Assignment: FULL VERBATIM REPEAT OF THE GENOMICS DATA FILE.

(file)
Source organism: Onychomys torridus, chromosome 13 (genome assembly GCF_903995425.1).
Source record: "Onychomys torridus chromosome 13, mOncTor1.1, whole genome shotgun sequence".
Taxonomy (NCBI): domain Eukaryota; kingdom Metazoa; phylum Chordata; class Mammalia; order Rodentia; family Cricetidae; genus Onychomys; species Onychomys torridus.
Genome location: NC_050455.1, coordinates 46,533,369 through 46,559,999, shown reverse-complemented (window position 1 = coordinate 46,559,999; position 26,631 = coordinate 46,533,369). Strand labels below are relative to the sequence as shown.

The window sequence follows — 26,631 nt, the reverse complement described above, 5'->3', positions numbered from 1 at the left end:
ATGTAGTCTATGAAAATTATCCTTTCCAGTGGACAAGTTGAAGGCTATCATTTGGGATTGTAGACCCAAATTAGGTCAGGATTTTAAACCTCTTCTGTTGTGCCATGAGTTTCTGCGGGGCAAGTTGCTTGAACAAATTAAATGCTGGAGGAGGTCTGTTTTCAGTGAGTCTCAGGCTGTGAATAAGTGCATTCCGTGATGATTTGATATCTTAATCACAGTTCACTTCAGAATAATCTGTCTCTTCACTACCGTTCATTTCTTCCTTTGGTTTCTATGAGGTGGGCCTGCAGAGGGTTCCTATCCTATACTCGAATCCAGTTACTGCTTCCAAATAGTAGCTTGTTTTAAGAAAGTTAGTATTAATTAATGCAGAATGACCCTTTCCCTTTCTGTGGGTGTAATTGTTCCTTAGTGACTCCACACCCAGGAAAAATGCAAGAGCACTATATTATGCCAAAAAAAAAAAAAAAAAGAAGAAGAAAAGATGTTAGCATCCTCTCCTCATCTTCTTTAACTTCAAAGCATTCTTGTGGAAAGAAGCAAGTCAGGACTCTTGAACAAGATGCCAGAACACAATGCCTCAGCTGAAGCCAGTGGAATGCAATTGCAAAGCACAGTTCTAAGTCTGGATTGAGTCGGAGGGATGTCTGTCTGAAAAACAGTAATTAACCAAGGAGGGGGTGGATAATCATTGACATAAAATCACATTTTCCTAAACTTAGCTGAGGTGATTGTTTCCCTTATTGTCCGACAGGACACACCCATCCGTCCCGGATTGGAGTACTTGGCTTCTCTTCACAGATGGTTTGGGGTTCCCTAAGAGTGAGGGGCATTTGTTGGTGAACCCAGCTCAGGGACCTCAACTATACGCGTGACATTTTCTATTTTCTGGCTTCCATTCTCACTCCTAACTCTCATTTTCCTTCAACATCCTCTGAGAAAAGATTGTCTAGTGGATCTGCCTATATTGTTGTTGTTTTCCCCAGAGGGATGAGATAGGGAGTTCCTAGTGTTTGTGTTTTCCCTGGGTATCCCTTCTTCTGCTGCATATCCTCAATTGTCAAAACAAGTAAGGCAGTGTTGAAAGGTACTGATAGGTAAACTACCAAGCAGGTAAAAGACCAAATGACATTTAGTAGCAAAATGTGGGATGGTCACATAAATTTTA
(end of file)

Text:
Source organism: Onychomys torridus, chromosome 13 (genome assembly GCF_903995425.1).
Source record: "Onychomys torridus chromosome 13, mOncTor1.1, whole genome shotgun sequence".
Taxonomy (NCBI): domain Eukaryota; kingdom Metazoa; phylum Chordata; class Mammalia; order Rodentia; family Cricetidae; genus Onychomys; species Onychomys torridus.
Genome location: NC_050455.1, coordinates 46,533,369 through 46,559,999, shown reverse-complemented (window position 1 = coordinate 46,559,999; position 26,631 = coordinate 46,533,369). Strand labels below are relative to the sequence as shown.

The window sequence follows — 26,631 nt, the reverse complement described above, 5'->3', positions numbered from 1 at the left end:
ATGTAGTCTATGAAAATTATCCTTTCCAGTGGACAAGTTGAAGGCTATCATTTGGGATTGTAGACCCAAATTAGGTCAGGATTTTAAACCTCTTCTGTTGTGCCATGAGTTTCTGCGGGGCAAGTTGCTTGAACAAATTAAATGCTGGAGGAGGTCTGTTTTCAGTGAGTCTCAGGCTGTGAATAAGTGCATTCCGTGATGATTTGATATCTTAATCACAGTTCACTTCAGAATAATCTGTCTCTTCACTACCGTTCATTTCTTCCTTTGGTTTCTATGAGGTGGGCCTGCAGAGGGTTCCTATCCTATACTCGAATCCAGTTACTGCTTCCAAATAGTAGCTTGTTTTAAGAAAGTTAGTATTAATTAATGCAGAATGACCCTTTCCCTTTCTGTGGGTGTAATTGTTCCTTAGTGACTCCACACCCAGGAAAAATGCAAGAGCACTATATTATGCCAAAAAAAAAAAAAAAAAGAAGAAGAAAAGATGTTAGCATCCTCTCCTCATCTTCTTTAACTTCAAAGCATTCTTGTGGAAAGAAGCAAGTCAGGACTCTTGAACAAGATGCCAGAACACAATGCCTCAGCTGAAGCCAGTGGAATGCAATTGCAAAGCACAGTTCTAAGTCTGGATTGAGTCGGAGGGATGTCTGTCTGAAAAACAGTAATTAACCAAGGAGGGGGTGGATAATCATTGACATAAAATCACATTTTCCTAAACTTAGCTGAGGTGATTGTTTCCCTTATTGTCCGACAGGACACACCCATCCGTCCCGGATTGGAGTACTTGGCTTCTCTTCACAGATGGTTTGGGGTTCCCTAAGAGTGAGGGGCATTTGTTGGTGAACCCAGCTCAGGGACCTCAACTATACGCGTGACATTTTCTATTTTCTGGCTTCCATTCTCACTCCTAACTCTCATTTTCCTTCAACATCCTCTGAGAAAAGATTGTCTAGTGGATCTGCCTATATTGTTGTTGTTTTCCCCAGAGGGATGAGATAGGGAGTTCCTAGTGTTTGTGTTTTCCCTGGGTATCCCTTCTTCTGCTGCATATCCTCAATTGTCAAAACAAGTAAGGCAGTGTTGAAAGGTACTGATAGGTAAACTACCAAGCAGGTAAAAGACCAAATGACATTTAGTAGCAAAATGTGGGATGGTCACATAAATTTTA